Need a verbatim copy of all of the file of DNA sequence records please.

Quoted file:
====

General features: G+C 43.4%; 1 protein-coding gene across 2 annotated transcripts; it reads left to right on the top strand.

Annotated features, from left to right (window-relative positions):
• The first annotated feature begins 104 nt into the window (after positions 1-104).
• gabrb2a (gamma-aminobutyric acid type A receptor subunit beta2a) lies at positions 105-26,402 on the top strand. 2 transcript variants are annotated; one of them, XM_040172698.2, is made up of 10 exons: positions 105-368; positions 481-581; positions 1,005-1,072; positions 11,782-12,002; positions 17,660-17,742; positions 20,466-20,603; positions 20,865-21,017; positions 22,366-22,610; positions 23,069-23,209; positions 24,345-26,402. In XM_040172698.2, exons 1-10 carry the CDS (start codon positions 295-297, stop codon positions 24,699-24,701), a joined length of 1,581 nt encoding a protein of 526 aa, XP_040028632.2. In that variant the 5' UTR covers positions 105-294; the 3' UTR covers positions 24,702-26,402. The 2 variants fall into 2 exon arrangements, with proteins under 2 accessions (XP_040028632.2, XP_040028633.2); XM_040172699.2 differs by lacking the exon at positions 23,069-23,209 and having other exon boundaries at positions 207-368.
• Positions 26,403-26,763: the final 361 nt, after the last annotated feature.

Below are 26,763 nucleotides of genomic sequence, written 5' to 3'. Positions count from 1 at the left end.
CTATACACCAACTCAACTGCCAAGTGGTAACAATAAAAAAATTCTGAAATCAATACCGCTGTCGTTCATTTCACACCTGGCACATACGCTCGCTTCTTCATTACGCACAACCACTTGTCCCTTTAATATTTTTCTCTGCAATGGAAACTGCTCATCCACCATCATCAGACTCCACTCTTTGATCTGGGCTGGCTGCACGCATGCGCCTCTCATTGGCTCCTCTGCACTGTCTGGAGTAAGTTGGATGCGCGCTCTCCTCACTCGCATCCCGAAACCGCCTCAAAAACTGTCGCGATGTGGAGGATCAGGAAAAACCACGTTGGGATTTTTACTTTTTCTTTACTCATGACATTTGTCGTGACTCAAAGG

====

General features: G+C 43.4%; 1 protein-coding gene across 2 annotated transcripts; it reads left to right on the top strand.

Annotated features, from left to right (window-relative positions):
• The first annotated feature begins 104 nt into the window (after positions 1-104).
• gabrb2a (gamma-aminobutyric acid type A receptor subunit beta2a) lies at positions 105-26,402 on the top strand. 2 transcript variants are annotated; one of them, XM_040172698.2, is made up of 10 exons: positions 105-368; positions 481-581; positions 1,005-1,072; positions 11,782-12,002; positions 17,660-17,742; positions 20,466-20,603; positions 20,865-21,017; positions 22,366-22,610; positions 23,069-23,209; positions 24,345-26,402. In XM_040172698.2, exons 1-10 carry the CDS (start codon positions 295-297, stop codon positions 24,699-24,701), a joined length of 1,581 nt encoding a protein of 526 aa, XP_040028632.2. In that variant the 5' UTR covers positions 105-294; the 3' UTR covers positions 24,702-26,402. The 2 variants fall into 2 exon arrangements, with proteins under 2 accessions (XP_040028632.2, XP_040028633.2); XM_040172699.2 differs by lacking the exon at positions 23,069-23,209 and having other exon boundaries at positions 207-368.
• Positions 26,403-26,763: the final 361 nt, after the last annotated feature.

Below are 26,763 nucleotides of genomic sequence, written 5' to 3'. Positions count from 1 at the left end.
CTATACACCAACTCAACTGCCAAGTGGTAACAATAAAAAAATTCTGAAATCAATACCGCTGTCGTTCATTTCACACCTGGCACATACGCTCGCTTCTTCATTACGCACAACCACTTGTCCCTTTAATATTTTTCTCTGCAATGGAAACTGCTCATCCACCATCATCAGACTCCACTCTTTGATCTGGGCTGGCTGCACGCATGCGCCTCTCATTGGCTCCTCTGCACTGTCTGGAGTAAGTTGGATGCGCGCTCTCCTCACTCGCATCCCGAAACCGCCTCAAAAACTGTCGCGATGTGGAGGATCAGGAAAAACCACGTTGGGATTTTTACTTTTTCTTTACTCATGACATTTGTCGTGACTCAAAGG